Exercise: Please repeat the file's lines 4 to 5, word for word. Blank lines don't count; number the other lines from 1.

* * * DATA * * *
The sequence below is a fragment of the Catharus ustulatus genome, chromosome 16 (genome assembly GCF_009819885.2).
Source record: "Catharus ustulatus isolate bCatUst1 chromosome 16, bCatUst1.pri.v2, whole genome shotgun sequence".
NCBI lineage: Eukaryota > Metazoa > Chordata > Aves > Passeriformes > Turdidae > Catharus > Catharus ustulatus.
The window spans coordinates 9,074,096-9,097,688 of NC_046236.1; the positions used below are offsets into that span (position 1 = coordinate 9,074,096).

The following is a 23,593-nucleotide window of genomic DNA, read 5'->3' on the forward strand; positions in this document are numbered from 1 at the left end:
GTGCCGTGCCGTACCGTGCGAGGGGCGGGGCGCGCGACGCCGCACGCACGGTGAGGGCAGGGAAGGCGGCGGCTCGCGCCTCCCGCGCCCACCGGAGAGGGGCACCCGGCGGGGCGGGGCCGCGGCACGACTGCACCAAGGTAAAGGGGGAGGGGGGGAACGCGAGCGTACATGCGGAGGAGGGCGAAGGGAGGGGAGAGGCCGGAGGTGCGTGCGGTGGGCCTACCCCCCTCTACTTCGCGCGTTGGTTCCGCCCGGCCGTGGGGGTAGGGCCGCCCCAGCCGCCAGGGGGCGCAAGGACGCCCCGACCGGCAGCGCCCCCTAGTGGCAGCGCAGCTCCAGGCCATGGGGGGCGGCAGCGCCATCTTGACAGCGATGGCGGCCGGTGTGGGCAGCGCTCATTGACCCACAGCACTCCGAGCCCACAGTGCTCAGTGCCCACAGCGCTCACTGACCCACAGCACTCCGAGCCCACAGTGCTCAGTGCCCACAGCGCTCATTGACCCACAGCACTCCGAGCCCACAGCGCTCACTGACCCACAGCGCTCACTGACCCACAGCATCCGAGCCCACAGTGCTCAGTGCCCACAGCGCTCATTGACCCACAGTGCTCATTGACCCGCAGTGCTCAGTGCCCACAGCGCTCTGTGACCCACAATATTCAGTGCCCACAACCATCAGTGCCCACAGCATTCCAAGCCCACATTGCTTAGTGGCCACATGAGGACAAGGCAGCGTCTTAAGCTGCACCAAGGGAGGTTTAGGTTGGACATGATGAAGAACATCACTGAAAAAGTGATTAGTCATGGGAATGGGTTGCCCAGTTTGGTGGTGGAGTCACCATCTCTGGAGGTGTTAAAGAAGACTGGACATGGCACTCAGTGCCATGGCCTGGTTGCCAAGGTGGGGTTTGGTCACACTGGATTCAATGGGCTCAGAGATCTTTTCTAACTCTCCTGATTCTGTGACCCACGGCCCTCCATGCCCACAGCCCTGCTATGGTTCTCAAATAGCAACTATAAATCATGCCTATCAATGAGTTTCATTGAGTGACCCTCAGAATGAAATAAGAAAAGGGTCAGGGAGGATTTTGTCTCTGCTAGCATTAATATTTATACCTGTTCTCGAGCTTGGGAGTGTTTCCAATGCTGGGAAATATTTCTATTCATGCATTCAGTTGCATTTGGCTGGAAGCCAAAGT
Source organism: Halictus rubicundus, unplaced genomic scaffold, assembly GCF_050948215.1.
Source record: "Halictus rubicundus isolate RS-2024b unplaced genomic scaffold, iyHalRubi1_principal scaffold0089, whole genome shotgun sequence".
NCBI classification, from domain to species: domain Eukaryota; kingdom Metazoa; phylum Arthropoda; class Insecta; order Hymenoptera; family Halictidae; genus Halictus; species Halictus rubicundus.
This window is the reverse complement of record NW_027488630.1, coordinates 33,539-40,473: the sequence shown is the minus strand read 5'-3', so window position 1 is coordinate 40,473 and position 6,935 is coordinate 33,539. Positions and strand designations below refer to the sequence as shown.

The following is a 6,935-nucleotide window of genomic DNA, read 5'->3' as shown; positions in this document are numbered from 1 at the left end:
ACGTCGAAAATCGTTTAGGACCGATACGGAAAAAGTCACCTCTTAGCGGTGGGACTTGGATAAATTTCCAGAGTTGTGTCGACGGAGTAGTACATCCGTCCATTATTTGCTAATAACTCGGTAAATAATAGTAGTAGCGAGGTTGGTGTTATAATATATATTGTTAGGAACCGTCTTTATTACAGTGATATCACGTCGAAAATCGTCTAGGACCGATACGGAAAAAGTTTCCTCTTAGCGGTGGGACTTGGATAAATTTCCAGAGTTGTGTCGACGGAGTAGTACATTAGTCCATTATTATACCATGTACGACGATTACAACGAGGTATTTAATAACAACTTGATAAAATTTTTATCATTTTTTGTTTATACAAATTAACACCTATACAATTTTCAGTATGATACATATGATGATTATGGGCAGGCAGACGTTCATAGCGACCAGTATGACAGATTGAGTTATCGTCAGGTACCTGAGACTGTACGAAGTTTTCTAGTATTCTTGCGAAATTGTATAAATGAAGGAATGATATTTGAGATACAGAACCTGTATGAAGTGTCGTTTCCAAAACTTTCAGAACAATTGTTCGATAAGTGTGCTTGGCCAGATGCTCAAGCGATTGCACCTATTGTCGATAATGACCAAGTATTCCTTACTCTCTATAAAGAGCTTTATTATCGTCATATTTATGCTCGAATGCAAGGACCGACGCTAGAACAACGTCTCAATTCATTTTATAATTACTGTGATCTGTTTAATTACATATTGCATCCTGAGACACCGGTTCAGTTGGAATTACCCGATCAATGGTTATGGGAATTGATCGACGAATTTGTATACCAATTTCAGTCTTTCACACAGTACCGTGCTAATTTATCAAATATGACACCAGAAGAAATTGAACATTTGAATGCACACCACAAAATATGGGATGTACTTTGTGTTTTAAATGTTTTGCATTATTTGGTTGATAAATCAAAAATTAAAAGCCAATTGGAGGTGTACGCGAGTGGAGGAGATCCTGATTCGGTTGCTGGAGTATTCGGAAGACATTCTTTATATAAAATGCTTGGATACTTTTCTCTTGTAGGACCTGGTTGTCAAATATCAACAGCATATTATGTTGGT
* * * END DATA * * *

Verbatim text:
The window spans coordinates 9,074,096-9,097,688 of NC_046236.1; the positions used below are offsets into that span (position 1 = coordinate 9,074,096).

The following is a 23,593-nucleotide window of genomic DNA, read 5'->3' on the forward strand; positions in this document are numbered from 1 at the left end: